Oral History

Leo Diamantstein describes Nazi marches and the Hitler Youth

Joseph Leo Diamantstein was born in Heidelberg, Germany, on December 1, 1924, to Jewish parents. He was the youngest of four children. His family experienced antisemitism in Frankfurt, and ultimately decided to leave Germany. 

Beginning in 1933, the Hitler Youth and the League of German Girls had an important role to play in the new Nazi regime. Through these organizations, the Nazi regime planned to indoctrinate young people with Nazi ideology. This was part of the process of Nazifying German society. The aim of this process was to dismantle existing social structures and traditions. The Nazi youth groups were about imposing conformity. Youth throughout Germany wore the same uniforms, sang the same Nazi songs, and participated in similar activities.   


I have uh some ... a few clear memories. One was once walking down the Bleichstrasse, a street in Frankfurt, and a group—I think I was with Maurice—with my father. A group of Nazi, Nazi uniform, they were, they were either brown shirts or black shirts at that time. These were the SS black shirt. And they marched as beautiful and orderly as they did, and they were singing a song. The song was "Köpfe rollen, Juden heulen," which translates "the heads are rolling, the Jews are crying." I have very vivid memory of that. A very vivid memory. Because I was shivering. How can anybody say something like that? I was still, I was at that point maybe 7 years old? But I remember that very distinctly. And things became worse, uh Jewish people were beaten, were mistreated. I think the only bright side of all that … a youngster from the Hitler Jugend befriended us as kids. We thought, well, if he’s a nice kid, why not? He seemed to know so much and he had this beautiful knife, hunting knife and so forth. Until one day he got mad at us and he started cursing us and said we all will be killed eventually and so on. So we got in a fight. And uh it was the only time that I had a physical confrontation. And he was 2 years older, much stronger than I am, but I did overpower him. And he was laying on the ground—it was the only good memory I had—and he jumped up and ran off and used all kinds of epithets about us, lying Jews and so forth. That incident didn’t repeat itself, but it was common practice when we saw a bunch of kids to go to the other side of the street because there was always a good chance they would attack us and there were always more of them than us. And they all were carrying their ... Hitler Jugend uniforms and so forth. So life became quite miserable.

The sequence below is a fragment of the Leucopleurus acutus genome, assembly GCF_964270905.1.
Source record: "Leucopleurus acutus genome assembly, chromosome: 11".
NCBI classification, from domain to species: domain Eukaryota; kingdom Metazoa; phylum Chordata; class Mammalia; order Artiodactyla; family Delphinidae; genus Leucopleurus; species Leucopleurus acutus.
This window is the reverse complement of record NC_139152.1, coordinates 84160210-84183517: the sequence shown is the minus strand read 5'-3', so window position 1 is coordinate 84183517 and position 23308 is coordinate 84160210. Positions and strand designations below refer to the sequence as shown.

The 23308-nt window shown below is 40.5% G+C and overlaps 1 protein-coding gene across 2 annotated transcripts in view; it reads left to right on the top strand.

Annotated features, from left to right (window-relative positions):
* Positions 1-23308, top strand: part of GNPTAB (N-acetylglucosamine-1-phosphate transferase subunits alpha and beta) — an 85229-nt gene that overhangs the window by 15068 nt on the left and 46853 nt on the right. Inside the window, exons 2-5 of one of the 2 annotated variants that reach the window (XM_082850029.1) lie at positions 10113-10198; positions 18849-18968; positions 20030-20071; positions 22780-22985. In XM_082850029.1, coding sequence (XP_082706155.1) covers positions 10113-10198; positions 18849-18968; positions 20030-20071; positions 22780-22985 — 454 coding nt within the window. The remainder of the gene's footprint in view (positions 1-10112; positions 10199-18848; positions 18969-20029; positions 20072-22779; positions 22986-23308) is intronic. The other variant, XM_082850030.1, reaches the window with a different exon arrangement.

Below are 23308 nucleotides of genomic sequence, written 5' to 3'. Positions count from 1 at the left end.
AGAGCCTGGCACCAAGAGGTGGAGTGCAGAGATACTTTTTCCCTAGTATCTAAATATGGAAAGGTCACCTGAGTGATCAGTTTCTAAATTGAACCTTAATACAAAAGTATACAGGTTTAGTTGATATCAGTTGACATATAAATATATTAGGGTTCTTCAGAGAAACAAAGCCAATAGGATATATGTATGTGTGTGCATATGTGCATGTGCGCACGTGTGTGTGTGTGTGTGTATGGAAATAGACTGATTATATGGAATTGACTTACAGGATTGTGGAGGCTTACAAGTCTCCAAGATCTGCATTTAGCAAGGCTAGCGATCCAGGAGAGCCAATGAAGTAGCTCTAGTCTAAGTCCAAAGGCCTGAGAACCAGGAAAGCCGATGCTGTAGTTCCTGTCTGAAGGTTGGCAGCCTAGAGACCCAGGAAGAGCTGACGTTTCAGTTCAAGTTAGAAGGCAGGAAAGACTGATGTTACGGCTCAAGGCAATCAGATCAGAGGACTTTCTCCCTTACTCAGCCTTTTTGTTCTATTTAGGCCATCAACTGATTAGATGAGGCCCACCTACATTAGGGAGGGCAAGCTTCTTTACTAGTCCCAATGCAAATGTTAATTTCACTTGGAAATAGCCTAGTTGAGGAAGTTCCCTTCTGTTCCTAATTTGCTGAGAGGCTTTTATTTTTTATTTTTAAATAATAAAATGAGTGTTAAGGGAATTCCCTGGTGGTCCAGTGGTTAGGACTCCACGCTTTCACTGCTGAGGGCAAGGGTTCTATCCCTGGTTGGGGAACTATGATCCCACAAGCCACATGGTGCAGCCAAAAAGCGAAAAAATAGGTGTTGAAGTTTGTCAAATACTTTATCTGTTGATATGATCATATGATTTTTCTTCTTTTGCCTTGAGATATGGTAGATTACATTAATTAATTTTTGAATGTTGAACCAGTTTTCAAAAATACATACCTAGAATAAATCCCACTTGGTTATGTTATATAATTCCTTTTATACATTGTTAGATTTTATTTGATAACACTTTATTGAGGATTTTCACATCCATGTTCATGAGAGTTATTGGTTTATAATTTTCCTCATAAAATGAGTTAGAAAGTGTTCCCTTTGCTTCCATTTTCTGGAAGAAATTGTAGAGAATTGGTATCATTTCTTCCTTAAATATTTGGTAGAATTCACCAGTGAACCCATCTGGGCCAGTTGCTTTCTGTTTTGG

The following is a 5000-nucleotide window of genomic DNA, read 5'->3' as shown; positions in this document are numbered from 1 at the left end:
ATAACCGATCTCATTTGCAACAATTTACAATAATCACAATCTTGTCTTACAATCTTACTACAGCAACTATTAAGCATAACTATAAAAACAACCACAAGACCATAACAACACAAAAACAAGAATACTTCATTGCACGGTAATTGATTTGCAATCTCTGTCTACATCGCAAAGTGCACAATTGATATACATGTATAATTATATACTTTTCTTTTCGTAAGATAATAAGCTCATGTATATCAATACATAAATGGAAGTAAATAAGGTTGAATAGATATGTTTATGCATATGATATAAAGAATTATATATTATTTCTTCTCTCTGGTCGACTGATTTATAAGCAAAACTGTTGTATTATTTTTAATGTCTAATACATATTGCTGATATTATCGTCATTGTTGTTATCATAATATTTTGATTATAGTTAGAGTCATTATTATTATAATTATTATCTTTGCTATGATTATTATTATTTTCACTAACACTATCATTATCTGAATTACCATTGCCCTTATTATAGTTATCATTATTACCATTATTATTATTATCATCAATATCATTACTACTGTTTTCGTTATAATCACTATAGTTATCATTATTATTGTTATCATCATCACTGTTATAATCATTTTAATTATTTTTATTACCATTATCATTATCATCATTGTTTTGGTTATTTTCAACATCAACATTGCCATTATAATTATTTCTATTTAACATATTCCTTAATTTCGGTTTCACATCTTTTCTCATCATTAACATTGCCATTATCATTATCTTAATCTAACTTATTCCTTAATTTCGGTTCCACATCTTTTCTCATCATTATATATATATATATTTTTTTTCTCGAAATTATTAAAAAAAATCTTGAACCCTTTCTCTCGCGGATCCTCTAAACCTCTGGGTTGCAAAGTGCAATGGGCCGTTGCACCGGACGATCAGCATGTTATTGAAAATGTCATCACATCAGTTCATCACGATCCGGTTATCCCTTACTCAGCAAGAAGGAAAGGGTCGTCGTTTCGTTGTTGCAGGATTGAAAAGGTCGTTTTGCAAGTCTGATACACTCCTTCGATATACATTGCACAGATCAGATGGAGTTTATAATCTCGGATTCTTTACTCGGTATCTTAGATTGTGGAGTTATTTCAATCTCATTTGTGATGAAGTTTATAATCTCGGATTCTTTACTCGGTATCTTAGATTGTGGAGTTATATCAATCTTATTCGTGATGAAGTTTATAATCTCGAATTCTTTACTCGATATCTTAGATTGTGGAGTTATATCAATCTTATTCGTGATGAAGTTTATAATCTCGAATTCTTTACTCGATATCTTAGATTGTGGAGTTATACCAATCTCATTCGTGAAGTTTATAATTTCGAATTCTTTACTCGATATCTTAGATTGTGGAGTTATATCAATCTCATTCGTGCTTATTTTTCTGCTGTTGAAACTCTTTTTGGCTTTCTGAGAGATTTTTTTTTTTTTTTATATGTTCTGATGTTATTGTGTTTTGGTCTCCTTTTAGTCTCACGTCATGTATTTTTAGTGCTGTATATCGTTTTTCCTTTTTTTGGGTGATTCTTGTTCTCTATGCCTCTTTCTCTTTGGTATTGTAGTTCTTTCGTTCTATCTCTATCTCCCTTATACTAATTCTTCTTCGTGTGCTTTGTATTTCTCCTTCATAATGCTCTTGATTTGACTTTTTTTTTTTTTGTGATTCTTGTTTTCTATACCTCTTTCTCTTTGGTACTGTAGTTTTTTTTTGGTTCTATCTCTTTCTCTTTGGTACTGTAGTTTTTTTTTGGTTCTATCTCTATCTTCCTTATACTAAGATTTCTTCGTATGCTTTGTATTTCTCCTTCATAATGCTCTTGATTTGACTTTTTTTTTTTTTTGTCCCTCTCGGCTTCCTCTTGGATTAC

• US Holocaust Memorial Museum Collection
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